Fallout from the COVID-19 pandemic has led to unpaid bills and energy shutoffs in many vulnerable US households. Indiana University researchers warn we need to act now to avoid yet another health emergency.
As the nation remains in the grip of the COVID-19 pandemic, a more insidious crisis is taking root as households are unable to pay their energy bills, risking serious health consequences and increasing debt, while federal and state governments fail to adequately protect vulnerable families.
Before COVID-19, one in three American households were struggling to pay their energy bills.
An increase in extreme temperatures – brought on by climate change – combined with rising energy costs forced consumers to make impossible choices between keeping their lights on, purchasing food, or seeking medical care.
The COVID-19 pandemic only exacerbated this problem. As individuals lost their jobs at alarming rates, they were also asked, or mandated, to stay at home to stop the spread of the virus. This led to an unexpected increase in residential energy use and corresponding energy bills.
In a new nationally representative survey of 2,381 low-income households, administered in May 2020, we find that the pandemic has deepened energy insecurity. Those who lost their jobs or had their hours reduced due to the pandemic were three times more likely to report an inability to pay an energy bill in the previous month.
In addition, like COVID-19 itself, energy insecurity has disproportionately worsened for vulnerable populations. African American (16 percent) and Hispanic (19 percent) households were far more likely to report difficulty paying an energy bill in the last month compared to White respondents (9 percent).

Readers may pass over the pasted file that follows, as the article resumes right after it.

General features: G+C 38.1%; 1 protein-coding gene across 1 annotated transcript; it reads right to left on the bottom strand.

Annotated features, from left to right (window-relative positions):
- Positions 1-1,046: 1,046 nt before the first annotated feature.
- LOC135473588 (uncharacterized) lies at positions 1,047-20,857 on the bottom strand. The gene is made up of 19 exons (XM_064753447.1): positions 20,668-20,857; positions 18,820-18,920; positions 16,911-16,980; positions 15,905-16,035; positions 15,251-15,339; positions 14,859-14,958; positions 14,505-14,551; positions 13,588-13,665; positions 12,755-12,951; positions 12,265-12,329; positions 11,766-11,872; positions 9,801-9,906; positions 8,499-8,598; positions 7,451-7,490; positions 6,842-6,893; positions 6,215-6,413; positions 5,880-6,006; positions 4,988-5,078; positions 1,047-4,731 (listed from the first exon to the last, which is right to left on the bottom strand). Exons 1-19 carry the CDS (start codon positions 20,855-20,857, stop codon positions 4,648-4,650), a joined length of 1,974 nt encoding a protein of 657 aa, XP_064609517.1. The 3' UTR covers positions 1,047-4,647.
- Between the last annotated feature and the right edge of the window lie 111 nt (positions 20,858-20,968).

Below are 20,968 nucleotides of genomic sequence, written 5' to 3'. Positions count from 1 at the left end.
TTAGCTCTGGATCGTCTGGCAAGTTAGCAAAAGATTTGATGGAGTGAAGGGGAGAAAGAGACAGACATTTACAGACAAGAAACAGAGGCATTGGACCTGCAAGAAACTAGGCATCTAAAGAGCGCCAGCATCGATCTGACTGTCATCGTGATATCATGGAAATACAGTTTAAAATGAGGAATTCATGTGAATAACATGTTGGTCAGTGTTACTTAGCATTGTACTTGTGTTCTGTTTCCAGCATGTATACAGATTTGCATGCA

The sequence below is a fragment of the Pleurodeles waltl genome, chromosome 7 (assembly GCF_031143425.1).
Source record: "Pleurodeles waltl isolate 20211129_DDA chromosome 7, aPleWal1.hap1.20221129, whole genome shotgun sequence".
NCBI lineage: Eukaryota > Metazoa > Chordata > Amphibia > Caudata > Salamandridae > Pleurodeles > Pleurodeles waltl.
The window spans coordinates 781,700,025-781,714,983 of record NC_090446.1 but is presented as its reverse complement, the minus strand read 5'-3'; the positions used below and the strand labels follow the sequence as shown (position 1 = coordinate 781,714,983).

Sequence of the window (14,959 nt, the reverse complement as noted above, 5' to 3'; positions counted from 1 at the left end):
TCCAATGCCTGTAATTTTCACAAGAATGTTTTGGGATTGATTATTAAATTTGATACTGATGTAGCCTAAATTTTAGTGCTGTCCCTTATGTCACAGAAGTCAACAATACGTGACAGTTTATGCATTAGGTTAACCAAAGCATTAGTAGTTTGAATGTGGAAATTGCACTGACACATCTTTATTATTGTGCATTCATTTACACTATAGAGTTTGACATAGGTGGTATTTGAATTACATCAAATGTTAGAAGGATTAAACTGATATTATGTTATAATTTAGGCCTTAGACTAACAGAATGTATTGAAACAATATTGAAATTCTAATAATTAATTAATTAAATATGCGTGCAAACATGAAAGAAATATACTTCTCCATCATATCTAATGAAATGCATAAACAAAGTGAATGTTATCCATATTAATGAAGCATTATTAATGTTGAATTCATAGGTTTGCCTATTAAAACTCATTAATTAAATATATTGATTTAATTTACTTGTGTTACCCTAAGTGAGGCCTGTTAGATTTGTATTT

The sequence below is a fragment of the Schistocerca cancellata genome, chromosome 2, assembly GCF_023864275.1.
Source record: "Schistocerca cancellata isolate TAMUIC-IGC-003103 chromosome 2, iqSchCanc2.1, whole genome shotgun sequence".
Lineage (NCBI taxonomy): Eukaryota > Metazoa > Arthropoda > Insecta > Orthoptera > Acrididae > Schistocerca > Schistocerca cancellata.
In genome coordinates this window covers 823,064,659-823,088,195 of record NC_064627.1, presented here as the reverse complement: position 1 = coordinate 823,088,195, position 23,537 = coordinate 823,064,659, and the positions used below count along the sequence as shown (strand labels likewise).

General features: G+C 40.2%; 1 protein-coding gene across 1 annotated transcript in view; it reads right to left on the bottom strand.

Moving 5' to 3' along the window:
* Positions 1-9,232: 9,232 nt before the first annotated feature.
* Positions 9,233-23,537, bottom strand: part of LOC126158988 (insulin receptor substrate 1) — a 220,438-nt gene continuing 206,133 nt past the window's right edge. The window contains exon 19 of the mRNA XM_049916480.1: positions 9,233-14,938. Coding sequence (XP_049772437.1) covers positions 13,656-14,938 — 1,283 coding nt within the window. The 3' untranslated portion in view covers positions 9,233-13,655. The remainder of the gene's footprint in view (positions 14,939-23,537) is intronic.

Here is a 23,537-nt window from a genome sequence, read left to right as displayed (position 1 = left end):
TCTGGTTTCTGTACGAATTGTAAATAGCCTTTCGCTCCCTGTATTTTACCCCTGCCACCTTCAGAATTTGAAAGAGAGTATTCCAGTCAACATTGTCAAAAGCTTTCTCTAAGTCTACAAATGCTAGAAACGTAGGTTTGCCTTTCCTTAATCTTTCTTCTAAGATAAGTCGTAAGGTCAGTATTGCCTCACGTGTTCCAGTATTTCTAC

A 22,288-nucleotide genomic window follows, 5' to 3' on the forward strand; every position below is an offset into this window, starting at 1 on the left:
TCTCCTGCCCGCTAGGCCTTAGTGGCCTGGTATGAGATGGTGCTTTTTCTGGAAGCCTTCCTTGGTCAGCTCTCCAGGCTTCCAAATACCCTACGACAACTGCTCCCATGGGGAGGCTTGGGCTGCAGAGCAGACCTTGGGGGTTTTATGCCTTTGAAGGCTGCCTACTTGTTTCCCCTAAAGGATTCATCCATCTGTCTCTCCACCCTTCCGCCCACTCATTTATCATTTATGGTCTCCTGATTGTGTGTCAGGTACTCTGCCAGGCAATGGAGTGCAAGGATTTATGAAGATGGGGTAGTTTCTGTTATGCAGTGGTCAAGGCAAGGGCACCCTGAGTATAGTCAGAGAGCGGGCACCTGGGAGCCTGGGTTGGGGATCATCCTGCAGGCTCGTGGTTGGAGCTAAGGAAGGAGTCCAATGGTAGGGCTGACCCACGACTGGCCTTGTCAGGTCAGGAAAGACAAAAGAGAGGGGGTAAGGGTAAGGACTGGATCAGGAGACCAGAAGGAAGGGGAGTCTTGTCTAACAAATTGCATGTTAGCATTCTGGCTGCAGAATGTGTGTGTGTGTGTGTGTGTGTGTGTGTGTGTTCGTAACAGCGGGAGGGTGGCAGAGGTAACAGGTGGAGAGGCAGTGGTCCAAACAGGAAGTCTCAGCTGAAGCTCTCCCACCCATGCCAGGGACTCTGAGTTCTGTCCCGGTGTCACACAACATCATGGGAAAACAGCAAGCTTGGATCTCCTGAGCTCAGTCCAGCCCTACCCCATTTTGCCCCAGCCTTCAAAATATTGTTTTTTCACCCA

The problem is also worse for households with young children, those with disabled members, and those who rely on an electronic medical device.
Respondents who power a medical device at home were twice as likely not to be able to pay an energy bill in the past month, three times as likely to receive a notice from their utility provider that their energy is in jeopardy of being disconnected, and more than four times as likely to have their service shut off.
These heightened levels of energy insecurity could spur a health crisis in low-income households by exposing at-risk populations to the summer heat while simultaneously hindering their ability to seek or afford medical care. While some policies have been implemented, the situation remains dire as several of these measures are temporary; however, there is a path forward for policymakers to protect vulnerable families by suspending all utility disconnections, forgiving late payment fees, and increasing funds for energy bill assistance throughout the hot summer months.
As the energy insecure population grows in the U.S., the health consequences could be calamitous, not only for those who are disabled or require an electronic medical device but also for those who live in poor housing conditions.